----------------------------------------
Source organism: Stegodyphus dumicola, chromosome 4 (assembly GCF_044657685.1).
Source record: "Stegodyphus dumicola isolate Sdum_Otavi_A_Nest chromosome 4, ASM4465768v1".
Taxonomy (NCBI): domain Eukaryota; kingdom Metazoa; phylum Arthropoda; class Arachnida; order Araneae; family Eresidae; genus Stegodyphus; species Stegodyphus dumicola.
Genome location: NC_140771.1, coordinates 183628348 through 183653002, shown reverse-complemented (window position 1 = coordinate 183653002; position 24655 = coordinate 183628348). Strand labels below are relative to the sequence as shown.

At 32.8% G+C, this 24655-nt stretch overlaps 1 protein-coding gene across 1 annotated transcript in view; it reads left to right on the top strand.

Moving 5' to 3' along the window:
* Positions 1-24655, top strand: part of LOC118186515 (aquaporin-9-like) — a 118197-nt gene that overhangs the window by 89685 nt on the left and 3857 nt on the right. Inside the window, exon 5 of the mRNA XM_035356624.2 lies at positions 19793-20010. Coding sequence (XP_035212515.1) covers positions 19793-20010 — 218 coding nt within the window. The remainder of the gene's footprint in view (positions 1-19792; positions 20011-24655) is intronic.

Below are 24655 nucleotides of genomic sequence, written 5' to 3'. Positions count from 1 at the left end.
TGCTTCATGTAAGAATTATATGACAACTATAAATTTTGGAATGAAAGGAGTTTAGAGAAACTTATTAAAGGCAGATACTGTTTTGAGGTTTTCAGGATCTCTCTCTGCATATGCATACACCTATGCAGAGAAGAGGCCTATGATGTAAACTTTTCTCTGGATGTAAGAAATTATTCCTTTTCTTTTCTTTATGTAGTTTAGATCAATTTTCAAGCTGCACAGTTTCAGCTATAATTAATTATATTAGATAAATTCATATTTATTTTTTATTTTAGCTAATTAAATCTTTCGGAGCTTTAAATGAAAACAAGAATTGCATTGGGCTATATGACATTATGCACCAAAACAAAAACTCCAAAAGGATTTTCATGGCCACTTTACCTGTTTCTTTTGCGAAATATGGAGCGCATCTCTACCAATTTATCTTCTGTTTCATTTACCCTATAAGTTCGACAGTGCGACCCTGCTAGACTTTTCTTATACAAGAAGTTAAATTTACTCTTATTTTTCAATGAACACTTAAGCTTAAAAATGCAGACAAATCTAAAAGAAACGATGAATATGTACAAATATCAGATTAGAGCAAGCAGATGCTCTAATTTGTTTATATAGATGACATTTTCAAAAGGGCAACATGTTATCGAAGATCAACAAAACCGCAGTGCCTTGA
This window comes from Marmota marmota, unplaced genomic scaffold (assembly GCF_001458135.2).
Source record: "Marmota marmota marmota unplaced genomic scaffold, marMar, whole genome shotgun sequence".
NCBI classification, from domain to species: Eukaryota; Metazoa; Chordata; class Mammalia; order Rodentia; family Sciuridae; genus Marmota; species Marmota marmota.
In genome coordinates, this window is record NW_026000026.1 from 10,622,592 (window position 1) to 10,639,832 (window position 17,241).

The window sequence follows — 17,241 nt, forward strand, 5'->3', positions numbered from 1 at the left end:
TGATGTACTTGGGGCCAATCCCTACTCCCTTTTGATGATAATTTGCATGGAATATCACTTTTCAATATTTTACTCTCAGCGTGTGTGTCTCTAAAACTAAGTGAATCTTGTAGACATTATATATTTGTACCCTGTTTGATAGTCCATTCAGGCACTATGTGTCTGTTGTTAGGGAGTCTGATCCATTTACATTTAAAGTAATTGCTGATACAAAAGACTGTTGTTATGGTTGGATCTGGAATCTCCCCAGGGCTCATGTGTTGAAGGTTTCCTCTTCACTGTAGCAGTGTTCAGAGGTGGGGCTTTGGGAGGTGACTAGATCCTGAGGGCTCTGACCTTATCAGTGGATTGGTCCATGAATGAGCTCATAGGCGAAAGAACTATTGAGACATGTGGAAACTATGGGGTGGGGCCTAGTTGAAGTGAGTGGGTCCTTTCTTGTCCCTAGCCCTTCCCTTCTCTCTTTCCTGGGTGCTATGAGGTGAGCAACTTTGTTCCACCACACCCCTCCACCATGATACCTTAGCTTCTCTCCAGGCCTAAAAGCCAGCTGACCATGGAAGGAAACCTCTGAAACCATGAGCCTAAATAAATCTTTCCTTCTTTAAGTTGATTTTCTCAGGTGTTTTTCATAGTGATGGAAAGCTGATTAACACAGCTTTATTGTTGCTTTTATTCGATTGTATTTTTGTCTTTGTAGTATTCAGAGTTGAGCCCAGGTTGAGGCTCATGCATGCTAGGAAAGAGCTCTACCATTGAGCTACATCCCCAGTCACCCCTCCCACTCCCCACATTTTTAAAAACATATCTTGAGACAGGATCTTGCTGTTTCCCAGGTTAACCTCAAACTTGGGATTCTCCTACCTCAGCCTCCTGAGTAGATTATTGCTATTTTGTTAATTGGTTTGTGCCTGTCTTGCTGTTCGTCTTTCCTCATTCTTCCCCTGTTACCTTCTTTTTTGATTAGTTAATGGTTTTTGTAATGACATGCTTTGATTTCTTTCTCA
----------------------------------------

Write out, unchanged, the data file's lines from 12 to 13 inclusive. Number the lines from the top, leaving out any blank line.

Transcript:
NCBI classification, from domain to species: Eukaryota; Metazoa; Chordata; class Mammalia; order Rodentia; family Sciuridae; genus Marmota; species Marmota marmota.
In genome coordinates, this window is record NW_026000026.1 from 10,622,592 (window position 1) to 10,639,832 (window position 17,241).